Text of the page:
In the textbooks of my childhood, we used to read about the three battles of Panipat. It is almost impossible to recollect and count the exact number of hours I had devoted towards learning about those battles. Their details always got mixed up amongst themselves and confused me a lot making it so difficult to remember about who fought with whom. The very name of Panipat made an indelible mark on my young mind to be remembered only as a battle-field. Sometimes I also used to think that people of Panipat must be very war-loving as they fought three battles in a row. Otherwise, how that could have been possible that people had chosen it for three battles? I always wanted to know the reasons behind selection of Panipat as a battleground by different rulers in different times. “What are the present states of those famous battlegrounds?” was another question that kept haunting me even when I grew up. Time passed by, my son entered into the seventh grade and started reading about those battles. His text books again fuelled and rekindled the desire to visit Panipat.
The Panipat is situated only at a distance of 100 kilometers from Delhi on the famous and smooth National Highway 1 via Sonipat. Panipat claims to be in existence since the Mahabharata days. It is stated to be one of the five prasthas (villages) demanded by the Pandavas. Those, who are familiar with this part of the country, generally prefer to have their morning breakfast at a place called Murthal, situated just near Sonipat. The eateries on the left side of the highway serve excellent stuffed parathas with tremendous amount of butter.
After breakfast, we proceeded ahead and reached near Panipat. A flyover has been constructed to enable the vehicles to bypass the city for going towards Karnal. Those, who wish to enter into the city of Panipat, should take the left exit a little before the Panipat flyover. One should be very careful about taking this exit; otherwise the flyover would take one over the entire city.
Our trip was an un-planned one. We had neither asked anyone about the locations of the battle fields nor were carrying any electronic GPS with us. The reality struck us soon when we entered into the city. It was almost impossible for a casual visitor to find out the battle fields. The modern construction and multi-storied buildings along the highways were giving the city as an intimidating look. At first look, it was just looking like any mid-sized Indian city, with unplanned growth, narrow roads and like a concrete jungle. Crowded and too noisy markets along-side the main roads were busy with activities. Without any help, it was almost impossible to locate the battle fields.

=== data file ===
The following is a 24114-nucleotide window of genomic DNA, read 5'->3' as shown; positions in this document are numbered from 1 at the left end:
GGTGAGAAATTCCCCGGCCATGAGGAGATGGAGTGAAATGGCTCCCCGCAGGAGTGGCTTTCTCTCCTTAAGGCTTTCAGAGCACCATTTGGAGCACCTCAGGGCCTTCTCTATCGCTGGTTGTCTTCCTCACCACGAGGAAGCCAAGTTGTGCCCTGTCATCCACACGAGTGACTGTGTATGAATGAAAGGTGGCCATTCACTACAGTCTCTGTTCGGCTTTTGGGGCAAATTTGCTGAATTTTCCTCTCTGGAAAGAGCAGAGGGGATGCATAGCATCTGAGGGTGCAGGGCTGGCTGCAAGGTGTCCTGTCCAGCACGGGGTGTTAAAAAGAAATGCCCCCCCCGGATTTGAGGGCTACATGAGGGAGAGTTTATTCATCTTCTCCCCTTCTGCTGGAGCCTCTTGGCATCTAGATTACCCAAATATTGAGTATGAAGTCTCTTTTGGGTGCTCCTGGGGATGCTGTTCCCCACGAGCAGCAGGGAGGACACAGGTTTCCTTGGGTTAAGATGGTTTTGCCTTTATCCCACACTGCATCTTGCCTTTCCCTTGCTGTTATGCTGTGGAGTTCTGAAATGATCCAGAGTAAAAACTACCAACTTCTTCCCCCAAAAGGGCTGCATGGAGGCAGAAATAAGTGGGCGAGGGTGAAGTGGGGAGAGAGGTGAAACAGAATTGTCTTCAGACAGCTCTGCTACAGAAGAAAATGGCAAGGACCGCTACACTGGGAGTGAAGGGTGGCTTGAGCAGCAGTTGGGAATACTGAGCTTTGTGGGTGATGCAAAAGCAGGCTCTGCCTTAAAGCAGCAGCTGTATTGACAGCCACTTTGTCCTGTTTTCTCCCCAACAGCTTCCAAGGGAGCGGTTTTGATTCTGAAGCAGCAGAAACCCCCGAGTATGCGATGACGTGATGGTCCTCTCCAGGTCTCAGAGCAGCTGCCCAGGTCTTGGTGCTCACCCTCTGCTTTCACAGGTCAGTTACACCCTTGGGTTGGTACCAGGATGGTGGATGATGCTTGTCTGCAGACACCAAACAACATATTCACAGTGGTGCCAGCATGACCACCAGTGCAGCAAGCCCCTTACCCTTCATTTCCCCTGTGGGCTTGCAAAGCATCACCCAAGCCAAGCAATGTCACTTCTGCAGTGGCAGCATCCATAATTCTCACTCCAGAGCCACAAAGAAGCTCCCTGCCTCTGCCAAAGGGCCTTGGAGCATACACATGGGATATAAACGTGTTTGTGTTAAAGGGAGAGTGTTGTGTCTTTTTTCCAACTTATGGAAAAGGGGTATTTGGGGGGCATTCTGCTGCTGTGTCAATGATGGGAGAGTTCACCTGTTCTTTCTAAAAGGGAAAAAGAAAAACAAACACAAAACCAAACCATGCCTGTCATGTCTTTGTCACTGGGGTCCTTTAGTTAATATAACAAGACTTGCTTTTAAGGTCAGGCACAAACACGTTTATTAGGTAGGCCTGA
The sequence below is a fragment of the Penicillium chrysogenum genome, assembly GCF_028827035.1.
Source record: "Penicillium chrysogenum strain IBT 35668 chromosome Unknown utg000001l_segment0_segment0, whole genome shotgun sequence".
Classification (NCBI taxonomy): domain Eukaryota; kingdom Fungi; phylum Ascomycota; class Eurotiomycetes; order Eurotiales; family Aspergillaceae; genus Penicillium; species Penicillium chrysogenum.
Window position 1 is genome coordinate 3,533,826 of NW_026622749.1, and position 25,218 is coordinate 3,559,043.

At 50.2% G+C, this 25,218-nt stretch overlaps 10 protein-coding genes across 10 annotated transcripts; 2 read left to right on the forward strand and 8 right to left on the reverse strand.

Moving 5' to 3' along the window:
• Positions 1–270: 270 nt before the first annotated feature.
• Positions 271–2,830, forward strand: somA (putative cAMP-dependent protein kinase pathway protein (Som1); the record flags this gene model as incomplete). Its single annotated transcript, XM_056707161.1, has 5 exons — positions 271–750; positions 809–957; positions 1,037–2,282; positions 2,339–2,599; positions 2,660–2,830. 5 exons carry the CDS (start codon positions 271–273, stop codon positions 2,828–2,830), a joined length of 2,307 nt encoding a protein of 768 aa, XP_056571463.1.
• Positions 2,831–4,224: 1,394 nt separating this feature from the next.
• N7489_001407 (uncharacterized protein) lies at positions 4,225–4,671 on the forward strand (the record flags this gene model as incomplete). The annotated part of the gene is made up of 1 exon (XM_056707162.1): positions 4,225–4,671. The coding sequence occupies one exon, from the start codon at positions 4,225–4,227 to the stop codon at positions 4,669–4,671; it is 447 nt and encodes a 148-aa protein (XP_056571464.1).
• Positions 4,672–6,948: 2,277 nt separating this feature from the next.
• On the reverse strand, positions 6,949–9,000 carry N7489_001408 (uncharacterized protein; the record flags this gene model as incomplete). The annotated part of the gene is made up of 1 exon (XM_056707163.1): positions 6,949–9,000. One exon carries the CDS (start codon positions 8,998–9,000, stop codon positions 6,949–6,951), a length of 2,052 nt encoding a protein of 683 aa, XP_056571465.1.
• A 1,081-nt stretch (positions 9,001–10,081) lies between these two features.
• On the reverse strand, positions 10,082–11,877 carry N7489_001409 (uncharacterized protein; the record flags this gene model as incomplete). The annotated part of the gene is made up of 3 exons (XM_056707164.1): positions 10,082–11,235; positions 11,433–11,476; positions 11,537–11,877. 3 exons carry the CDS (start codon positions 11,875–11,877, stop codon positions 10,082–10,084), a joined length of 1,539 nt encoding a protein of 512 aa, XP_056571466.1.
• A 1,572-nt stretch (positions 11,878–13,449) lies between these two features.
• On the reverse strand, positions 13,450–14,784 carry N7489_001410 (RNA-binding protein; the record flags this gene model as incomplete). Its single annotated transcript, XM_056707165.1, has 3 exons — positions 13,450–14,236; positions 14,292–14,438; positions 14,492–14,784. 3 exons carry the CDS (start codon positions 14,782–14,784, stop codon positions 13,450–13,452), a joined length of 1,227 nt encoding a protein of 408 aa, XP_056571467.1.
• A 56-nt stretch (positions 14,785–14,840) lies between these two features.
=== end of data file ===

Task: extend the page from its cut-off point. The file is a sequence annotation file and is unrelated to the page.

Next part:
We asked a couple of local shop-keepers. They did not know about those battlefields. We asked some more people and they also could not reply. It appeared that 07 out of 10 members of local populace do not remember about those pieces of extreme historical importance that have given Panipat such recognition in the world. It was very disheartening. I was cursing myself for not preparing well for this journey thinking it as small pie for its distance of only 100-kilometers. Standing at the middle of the crowded market, however, I could remember the name of the Haryana Government tourism property as “Hotel Skylark”. Fortunately, it was known to the first shop-keeper whom I had asked for the direction. Following the clues given by him, we went to the hotel. There we saw a board showing the map of the tourist spots situated in the city. So, from that reference point, our real search of the battlefields began.
After the death of Sikandar Lodi in 1517 AD, his son Ibrahim Lodi came to power at Delhi. There are two versions about the causes of the First battle of Panipat. As per the board erected by the Archeological Survey of India, Chandigarh Zone, the rise of Ibrahim Lodi to the throne of Delhi was not acceptable to his uncle (Alam Khan), who conspired with the then governor of Lahore (Daulat Khan Lodi). At their behest, Babur came to battle with Ibrahim Lodi. The second version says that Babur went after Daulat Khan Lodi in Peshawar but could not find him there as he was in Punjab at that time. So, he pursued Daulat Khan upto Punjab. After conquering Punjab, he wanted to proceed to Delhi.
The Lodi Sultanate was then at its prime. They had a large army. So, they decided to fight the battle at the outskirts of Delhi. Panipat, being at a distance of only 100 Kms from Delhi and being on the direct boundary, was chosen as the place. It proved to be the battle of two different war doctrines. If Ibrahim Lodi had a large army and a number of war elephants, Babur had the canons and an efficient strategy for fighting the battles of those times. So, on 21st April 1526 AD, his forces defeated the larger army. The Sultan of Delhi, Ibrahim Lodi, was killed in the battle. Babur went on to form the famous Mughal Dynasty, which ruled India for more than three centuries.
500 years hence, the battlefield of the first battle was found near an old Goddess Durga Temple in the tehsil camp area. It was surrounded by the modern construction all around. The municipal corporation of Panipat had constructed a barricaded enclosure around it and had named it as Ibrahim Lodi Park. The park was inaugurated in 2006. The bronze statues of the Mughal canons have been erected inside the park near the tomb of Ibrahim Lodi, which stands on a high platform erected by the British. An inscription in Urdu was also put on one of the walls of platform so as to preserve the history.